30th Anniversary of the UN Convention on the Rights of the Child (1989)
The third plenary session for SHCY's 2019 Conference, "Encounters and Exchanges" hosted at Australian Catholic University in Sydney, Australia. Australian Catholic University has made a split-screen video of the plenary available to view online for the next five years.
If you prefer to listen to the audio for this presentation, you can do so through the SHCY Podcast episode, here. Or browse other episodes of the SHCY podcast, here.
Megan Mitchell is Australia’s first National Children’s Commissioner at the Australian Human Rights Commission, appointed in 2013.
Megan has previous experience in both government and non-government roles in child protection, out-of-home care, youth justice, disability, and early childhood services. Megan also holds qualifications in social policy, psychology and education.
In her role as Commissioner, Megan focuses solely on the rights and interests of children, and the laws, policies and programs that impact on them.
Each year, Megan presents a statutory report to federal Parliament on the state of children’s rights in Australia. In her work to date, Megan has focused on the prevalence of suicide and intentional self-harm in children and young people, the impact of family and domestic violence on children and young people, the oversight of children and young people in correctional detention, and the experiences and trajectories of young parents and their children.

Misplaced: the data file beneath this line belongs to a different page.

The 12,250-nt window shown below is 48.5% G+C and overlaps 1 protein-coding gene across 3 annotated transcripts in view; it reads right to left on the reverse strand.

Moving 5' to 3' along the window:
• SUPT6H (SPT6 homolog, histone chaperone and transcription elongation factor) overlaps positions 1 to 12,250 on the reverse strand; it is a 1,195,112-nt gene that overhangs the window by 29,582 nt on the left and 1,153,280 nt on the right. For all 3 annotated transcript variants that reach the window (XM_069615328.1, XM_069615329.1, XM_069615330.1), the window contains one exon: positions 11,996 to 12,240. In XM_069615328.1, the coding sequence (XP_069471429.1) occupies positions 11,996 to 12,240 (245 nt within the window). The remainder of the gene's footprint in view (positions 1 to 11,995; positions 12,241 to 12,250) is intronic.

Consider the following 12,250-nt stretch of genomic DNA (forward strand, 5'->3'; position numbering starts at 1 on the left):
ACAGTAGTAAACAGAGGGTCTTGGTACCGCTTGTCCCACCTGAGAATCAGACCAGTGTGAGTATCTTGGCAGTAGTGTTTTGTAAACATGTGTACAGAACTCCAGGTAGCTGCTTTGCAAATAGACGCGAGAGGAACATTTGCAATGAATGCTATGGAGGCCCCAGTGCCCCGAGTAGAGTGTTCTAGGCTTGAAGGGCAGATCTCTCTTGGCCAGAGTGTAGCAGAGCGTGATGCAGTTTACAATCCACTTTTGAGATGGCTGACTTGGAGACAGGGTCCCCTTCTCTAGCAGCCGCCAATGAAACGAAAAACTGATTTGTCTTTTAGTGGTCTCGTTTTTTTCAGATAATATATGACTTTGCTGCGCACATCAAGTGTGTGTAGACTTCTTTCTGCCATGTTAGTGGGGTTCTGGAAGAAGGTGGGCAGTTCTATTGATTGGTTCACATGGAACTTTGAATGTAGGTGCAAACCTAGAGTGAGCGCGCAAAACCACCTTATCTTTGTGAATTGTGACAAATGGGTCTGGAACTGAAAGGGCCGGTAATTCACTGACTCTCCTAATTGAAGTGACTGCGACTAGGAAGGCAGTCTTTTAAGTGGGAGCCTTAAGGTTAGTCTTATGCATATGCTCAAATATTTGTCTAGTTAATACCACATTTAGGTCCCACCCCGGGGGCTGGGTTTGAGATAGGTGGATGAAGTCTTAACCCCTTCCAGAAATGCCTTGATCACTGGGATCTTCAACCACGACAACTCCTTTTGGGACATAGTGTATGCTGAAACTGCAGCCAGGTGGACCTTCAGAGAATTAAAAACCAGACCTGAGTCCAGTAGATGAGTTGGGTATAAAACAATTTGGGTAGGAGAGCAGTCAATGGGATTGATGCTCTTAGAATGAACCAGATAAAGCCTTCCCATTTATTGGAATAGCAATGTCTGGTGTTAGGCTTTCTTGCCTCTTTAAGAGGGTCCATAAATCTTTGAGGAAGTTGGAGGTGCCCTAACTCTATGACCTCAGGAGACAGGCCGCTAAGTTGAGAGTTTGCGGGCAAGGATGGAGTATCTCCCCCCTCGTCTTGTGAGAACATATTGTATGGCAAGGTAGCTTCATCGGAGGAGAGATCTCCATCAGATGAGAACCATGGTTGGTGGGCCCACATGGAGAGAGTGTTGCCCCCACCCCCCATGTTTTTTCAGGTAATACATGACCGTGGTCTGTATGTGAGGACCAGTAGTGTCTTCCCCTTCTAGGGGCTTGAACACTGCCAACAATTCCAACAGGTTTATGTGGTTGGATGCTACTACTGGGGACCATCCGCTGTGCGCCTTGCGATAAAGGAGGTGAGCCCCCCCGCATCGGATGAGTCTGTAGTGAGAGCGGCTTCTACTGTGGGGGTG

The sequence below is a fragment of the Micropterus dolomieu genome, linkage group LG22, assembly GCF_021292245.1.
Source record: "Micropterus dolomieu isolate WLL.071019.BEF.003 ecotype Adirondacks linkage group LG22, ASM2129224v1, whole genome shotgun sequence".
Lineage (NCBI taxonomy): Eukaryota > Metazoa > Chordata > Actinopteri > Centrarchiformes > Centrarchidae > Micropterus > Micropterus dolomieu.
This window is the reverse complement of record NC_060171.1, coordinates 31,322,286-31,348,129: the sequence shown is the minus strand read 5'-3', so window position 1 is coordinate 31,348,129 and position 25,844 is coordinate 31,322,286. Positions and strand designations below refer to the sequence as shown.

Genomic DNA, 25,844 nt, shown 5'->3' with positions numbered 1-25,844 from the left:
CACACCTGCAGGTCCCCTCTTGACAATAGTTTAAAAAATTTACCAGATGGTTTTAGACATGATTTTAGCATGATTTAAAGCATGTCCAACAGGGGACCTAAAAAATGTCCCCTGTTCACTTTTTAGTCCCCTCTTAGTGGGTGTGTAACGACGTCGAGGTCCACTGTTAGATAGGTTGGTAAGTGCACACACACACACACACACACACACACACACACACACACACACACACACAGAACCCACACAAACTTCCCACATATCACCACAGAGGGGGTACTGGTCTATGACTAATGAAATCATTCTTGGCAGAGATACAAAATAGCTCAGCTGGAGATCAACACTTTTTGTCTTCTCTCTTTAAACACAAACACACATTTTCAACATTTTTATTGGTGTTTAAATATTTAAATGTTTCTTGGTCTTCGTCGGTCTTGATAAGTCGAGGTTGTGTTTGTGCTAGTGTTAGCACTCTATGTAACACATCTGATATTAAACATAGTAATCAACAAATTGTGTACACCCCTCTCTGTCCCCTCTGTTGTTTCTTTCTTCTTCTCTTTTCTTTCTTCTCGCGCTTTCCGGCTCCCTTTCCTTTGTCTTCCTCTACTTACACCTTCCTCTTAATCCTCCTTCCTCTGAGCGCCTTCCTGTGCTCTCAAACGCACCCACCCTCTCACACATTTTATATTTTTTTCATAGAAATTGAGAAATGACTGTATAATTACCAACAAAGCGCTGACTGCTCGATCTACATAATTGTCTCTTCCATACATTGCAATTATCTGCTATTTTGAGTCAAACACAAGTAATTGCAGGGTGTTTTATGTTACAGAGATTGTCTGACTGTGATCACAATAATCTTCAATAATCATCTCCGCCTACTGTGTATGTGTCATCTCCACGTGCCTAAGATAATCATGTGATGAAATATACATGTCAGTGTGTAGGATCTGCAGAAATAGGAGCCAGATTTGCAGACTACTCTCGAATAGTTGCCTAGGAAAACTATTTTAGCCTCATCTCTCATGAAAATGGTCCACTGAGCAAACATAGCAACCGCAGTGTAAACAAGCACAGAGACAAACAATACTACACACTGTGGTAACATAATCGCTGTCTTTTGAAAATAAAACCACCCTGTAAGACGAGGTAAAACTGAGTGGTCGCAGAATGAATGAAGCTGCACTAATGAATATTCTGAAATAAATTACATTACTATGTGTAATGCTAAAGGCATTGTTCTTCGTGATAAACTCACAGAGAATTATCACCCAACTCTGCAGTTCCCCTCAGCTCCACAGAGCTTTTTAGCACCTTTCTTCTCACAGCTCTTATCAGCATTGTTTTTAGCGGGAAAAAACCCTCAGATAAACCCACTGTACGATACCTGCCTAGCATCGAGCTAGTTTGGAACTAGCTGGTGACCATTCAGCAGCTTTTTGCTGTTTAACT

Dr Nakata is a Torres Strait Islander and Lecturer in Political Science, ARC Discovery Indigenous Research Fellow and co-Director of the Indigenous Settler Relations Collaboration at the School of Social and Political Sciences, The University of Melbourne. She is trained as a lawyer and political theorist, with specific interest in how children appear in and made sense of within political debates. Her first book, Childhood Citizenship, Governance and Policy (Routledge, 2015) explored this through Enlightenment political thought and contemporary debates about citizenship, criminality and sexuality. Her current ARC Discovery Indigenous grant investigates ‘Representations of Children in Australian Political Controversies’ with specific attention to representations of Aboriginal and Torres Strait Islander children, and child asylum seekers, and the implications of these representations for children, politics and the Australian nation.
Nanette is Creative Producer – Families & Young People, Museum of Australian Democracy at Old Parliament House, Canberra (MoAD) and is part of the Play Act Activation Network. She has developed a permanent children’s exhibition around the UN Convention on the Rights of the Child.
Isobelle Barrett Meyering
Dr Isobelle Barrett Meyering joined Macquarie University in 2018. Her current research project, ‘Contested Childhoods: A History of Children’s Rights in Australia (1959-2013)’, explores how debates over children’s rights have shaped political, social and cultural life across a period of almost sixty years.
Isobelle's previous research focused on the history of Australian feminism, childhood and the family. Her PhD, which she completed at UNSW in 2017, examined ‘children’s liberation’ as a component of Australian feminist politics in the 1970s. She has published work on a range of aspects of Australian feminism, including feminist parenting practices, lifestyle politics and backlash movements. She is currently secretary of Oral History New South Wales and a member of the Children’s Research Network at Macquarie University. She was also a founding member of the editorial collective for History in the Making, a national online journal for history students first published in 2012.